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Home Office required to pay compensation as a result of publication online of a spreadsheet containing personal data of asylum seekers

TLT and others v Secretary of State for the Home Department [2016] EWHC 2217

The High Court ordered the Home Office to pay six claimants damages to the total value of £39,500 for misuse of private information and breaches of the Data Protection Act 1998 (DPA), as a result of mistakenly publishing a spreadsheet online which contained the personal data of asylum seekers.

Details included applicant name, their age, nationality, the fact they were making an asylum claim, immigration removal status and reference to the regional office that dealt with their application.  The document remained available for almost two weeks and had been accessed from various IP addresses.  The Home Office conceded that its actions amounted to a misuse of private information and in breaches of the DPA and so the judgment focused on quantification of damages.

The claimants provided witness statements detailing the distress and anxiety caused by the disclosure of the personal data and the actual or feared consequences.  Some of the claimants gave evidence that authorities in the states from which they had fled had become aware of their asylum application as a result.  This caused them to fear for their lives and in two cases, Iranian authorities had detained a family member until the claimants provided identity documents.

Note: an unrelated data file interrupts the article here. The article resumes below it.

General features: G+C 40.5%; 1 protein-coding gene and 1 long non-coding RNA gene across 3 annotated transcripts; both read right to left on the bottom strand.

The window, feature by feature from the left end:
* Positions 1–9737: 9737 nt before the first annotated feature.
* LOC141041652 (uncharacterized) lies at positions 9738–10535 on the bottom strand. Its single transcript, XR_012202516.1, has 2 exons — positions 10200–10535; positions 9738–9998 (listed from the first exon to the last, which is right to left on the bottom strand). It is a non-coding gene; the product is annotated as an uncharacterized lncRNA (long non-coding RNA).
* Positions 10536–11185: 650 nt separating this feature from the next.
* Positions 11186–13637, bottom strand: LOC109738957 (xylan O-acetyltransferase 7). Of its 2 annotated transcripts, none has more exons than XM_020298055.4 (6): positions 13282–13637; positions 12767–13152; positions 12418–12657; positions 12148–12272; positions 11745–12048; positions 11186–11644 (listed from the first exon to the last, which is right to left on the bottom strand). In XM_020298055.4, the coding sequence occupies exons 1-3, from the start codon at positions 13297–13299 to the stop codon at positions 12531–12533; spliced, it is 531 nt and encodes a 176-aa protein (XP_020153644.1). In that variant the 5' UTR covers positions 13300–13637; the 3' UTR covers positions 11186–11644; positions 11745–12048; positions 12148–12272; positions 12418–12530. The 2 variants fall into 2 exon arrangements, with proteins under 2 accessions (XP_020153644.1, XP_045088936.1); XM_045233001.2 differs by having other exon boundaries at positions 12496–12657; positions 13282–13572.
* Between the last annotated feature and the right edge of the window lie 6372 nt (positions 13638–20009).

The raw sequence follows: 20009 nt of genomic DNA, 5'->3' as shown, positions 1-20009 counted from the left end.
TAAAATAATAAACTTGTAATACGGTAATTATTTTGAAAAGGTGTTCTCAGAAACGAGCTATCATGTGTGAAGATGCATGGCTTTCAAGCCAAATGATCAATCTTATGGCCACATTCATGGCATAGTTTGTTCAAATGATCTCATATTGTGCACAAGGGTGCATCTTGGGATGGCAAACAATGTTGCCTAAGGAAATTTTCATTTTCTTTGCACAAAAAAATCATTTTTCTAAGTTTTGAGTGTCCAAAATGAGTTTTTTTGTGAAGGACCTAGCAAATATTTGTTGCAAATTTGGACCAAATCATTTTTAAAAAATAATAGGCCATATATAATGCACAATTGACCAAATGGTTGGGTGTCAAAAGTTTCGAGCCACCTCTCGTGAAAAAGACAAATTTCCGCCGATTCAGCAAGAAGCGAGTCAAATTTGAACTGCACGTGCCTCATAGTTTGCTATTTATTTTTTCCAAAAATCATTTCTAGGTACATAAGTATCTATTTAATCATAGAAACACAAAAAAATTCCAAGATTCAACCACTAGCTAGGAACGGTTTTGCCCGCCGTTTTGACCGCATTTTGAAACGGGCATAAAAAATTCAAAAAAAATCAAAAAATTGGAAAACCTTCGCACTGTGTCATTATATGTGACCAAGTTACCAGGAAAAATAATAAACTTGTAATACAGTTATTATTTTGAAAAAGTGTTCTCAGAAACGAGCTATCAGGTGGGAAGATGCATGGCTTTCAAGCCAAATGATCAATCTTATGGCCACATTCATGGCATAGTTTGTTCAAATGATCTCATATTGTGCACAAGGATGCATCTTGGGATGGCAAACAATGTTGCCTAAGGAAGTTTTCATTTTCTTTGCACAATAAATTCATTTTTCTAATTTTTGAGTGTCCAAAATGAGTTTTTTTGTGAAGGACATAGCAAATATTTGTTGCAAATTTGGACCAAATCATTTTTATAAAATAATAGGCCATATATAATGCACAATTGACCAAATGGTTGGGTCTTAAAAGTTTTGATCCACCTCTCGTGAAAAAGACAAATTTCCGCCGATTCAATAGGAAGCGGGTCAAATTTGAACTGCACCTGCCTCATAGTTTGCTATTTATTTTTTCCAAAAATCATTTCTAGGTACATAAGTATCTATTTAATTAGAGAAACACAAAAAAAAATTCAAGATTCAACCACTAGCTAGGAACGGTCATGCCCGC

Mitting J determined the following points of law.

·       Family members of the asylum applicant, who were not named in the spreadsheet could recover damages at common law and under the DPA, as this was their personal data also, and their identities could be inferred from the document.

·       The de minimis principle applies to the level of distress.

·       No useful guidance can be drawn from the level of quantum in cases arising from the deliberate exploitation of private information by the media.

·       Damages should be awarded for the loss of the right to control private and confidential information as well as for the distress caused.

In assessing distress, Mitting J applied a rationality test to the claimants’ fears.  The highest awards were made to those who held genuine and rational fears for their safety and/ or that of family members in their country of origin.  Even where fears were not rational, awards were made for the initial shock of the discovery.  The awards ranged from £2,500 to £12,500.

Read Inforrm article here.

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Private Information & Data Protection